Game 6 at Minute Maid Park on Tuesday night was epic. It was classic. It was captivating. And the Nationals -- buoyed by native Houstonian Anthony Rendon’s five-RBI night, Juan Soto’s second-deck tiebreaker blast and the premier pitching of Strasburg on the biggest stage of his career -- won it, 7-2. The game that had a little bit of everything has given the baseball universe the greatest gift of all.
Never in World Series history had the road team won the first six games. The Nats, after squandering their 2-0 lead in the best-of-seven with a wasted weekend in D.C., completed the feat by taking it to Justin Verlander (who remains winless in his World Series career), and, perhaps, taking back the momentum in a Series that defies explanation.
“It's been a grind, so just keep going,” said Strasburg, who allowed just a pair of runs in 8 1/3 innings. “One more.”
The Series has been taken to the max, and it will involve Max. In seeking its first Series title in franchise history, Washington will start Scherzer, who was scratched from Sunday night’s Game 5 because of a neck issue but is now back (thanks to the medical magic of cortisone) to oppose Zack Greinke. Scherzer briefly threw in the bullpen mid-Game 6 for just one of Tuesday’s many mesmerizing moments, but ultimately the Nationals got most of the outs they needed from Strasburg.
“It's Game 7,” Scherzer said. “Let's go.”
Scherzer-Greinke is one last pleasing pitching matchup in a Series that has been full of them.
It's been full of surprises, too.
One surprise early in this one was Alex Bregman boldly carrying his bat all the way down the first-base line while beginning his trot after his solo homer off Strasburg gave Houston, a win away from its second title in three seasons, a 2-1 lead. The Nationals had taken a quick 1-0 lead on Rendon’s RBI single in the first, but the Astros answered by manufacturing a run after George Springer’s leadoff double and then with Bregman’s no-doubt-about-it blast to the Crawford Boxes. That Bregman celebrated his swat in a way that rubs against the game’s more conservative customs certainly drew the attention of the Nats -- and Soto, in particular.
The Nationals had squandered opportunities with two runners aboard in the third and fourth innings. But in the sixth, Adam Eaton, who had helped set up the first-inning run with a sacrifice bunt, did something bigger and better than bunting by belting a game-tying solo homer to right on an 0-1 slider that hung over the middle.
One out later, it was the 21-year-old Soto who strode to the plate. He worked the count to 3-1, then absolutely destroyed Verlander’s 96 mph offering in the upper reaches of the strike zone for a 413-foot wallop to a far-off land known as Section 253. Soto seized the opportunity for a first-of-its-kind retaliatory bat delivery to first-base coach Tim Bogar.
Suddenly, debates about bat flips are passé. Bat deliveries are here to ruffle feathers.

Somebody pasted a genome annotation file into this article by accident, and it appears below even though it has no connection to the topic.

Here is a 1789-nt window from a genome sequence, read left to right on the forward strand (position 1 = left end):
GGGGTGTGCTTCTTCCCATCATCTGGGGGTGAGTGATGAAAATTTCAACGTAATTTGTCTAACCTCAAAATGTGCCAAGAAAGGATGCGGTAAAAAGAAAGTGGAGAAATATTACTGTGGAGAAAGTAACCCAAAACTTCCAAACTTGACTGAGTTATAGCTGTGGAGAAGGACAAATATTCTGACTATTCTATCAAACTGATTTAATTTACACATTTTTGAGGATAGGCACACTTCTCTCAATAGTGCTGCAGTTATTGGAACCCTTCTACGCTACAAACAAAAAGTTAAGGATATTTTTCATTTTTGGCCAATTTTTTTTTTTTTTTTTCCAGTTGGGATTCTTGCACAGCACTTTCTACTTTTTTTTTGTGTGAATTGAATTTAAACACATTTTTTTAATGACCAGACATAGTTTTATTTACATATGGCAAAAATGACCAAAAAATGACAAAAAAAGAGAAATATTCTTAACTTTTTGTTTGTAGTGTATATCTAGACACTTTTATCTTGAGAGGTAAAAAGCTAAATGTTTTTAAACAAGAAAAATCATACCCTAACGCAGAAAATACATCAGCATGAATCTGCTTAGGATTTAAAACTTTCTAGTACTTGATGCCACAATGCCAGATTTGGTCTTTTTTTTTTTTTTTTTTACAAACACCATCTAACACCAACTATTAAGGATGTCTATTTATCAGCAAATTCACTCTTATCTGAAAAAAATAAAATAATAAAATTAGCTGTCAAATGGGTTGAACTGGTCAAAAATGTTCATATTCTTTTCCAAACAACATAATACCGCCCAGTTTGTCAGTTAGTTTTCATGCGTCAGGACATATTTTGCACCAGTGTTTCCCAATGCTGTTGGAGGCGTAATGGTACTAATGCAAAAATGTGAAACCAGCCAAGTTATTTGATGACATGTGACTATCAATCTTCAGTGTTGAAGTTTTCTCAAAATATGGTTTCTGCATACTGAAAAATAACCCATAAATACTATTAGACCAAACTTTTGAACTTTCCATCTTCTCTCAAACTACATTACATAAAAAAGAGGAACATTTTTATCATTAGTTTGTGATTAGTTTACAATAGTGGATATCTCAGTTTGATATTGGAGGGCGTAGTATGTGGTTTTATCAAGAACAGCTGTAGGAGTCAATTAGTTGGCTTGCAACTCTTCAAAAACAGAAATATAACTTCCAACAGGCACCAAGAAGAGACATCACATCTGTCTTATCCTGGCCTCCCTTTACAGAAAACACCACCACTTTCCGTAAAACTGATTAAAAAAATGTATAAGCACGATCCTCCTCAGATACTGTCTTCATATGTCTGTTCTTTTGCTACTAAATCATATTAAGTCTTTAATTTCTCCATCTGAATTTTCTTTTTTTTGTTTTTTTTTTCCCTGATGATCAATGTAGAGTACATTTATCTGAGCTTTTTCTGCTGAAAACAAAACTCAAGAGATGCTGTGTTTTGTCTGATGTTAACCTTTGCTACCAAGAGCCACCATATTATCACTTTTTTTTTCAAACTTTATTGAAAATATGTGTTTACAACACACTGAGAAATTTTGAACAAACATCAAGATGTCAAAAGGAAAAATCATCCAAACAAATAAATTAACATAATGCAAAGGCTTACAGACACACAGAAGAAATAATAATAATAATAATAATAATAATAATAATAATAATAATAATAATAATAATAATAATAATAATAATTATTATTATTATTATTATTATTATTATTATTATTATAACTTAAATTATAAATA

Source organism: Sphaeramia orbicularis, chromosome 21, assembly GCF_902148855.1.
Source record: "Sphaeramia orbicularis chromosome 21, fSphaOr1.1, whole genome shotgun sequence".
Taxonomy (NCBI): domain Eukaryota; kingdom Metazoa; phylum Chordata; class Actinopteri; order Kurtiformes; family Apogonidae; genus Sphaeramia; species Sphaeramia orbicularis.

“[Bregman] shouldn't carry the bat past first base,” Houston manager AJ Hinch said. “Soto shouldn't carry it to first base, either.”
Carrying a 3-2 lead, the Nats fought hard for some insurance in the seventh. With Yan Gomes at first and no outs, Trea Turner hit a weak grounder toward third base.
Plate umpire Sam Holbrook called Turner out for interfering with the fielder taking the throw, and Nationals manager Dave Martinez protested, leading to a four-minute, 32-second discussion of the rule (not the call itsef, as that was an unreviewable judgment call) though the call went unchanged.
“The ruling was that Trea Turner interfered, basically -- not basically, he interfered with the first baseman trying to make a play,” MLB chief baseball officer Joe Torre explained postgame. “In fact, [Yuli] Gurriel's glove even came off at that point in time. He did run to the fair side of those 45-foot lines, but really the violation was when he kept Gurriel from being able to catch the ball at first base.”
One batter later, Rendon hit a two-run homer off reliever Will Harris, who had relieved Brad Peacock, so the play wound up not affecting the outcome. Between innings, Martinez was ejected, becoming the first manager ejected in a World Series game since Atlanta’s Bobby Cox in Game 6 in 1996. But Washington kept adding on in the ninth, with Rendon delivering a two-run double to make it 7-2 and further confirming that the road dominance in this Series has not gone away.
“We're going to continue to try to ride this wave as long as possible,” Rendon said. “Maybe they enjoy our park, and maybe we enjoy their park. We're not going to ask questions, we're just going to try to go out there and just have some fun.”
In postseason history, including all series and Wild Card Games, home teams are only 57-60 in winner-take-all games. That includes 19-20 in the World Series, where home teams have lost three straight Game 7s -- most recently the Dodgers to the Astros in 2017 -- after winning each of the previous nine going back to 1982.
If the first six games of this Series are any indication, the Nationals’ gray pants could be their biggest asset in the finale.
“This Series,” said Hinch, “has been very weird.”
Never weirder -- and never better -- than a wild Game 6. But the best is yet to come.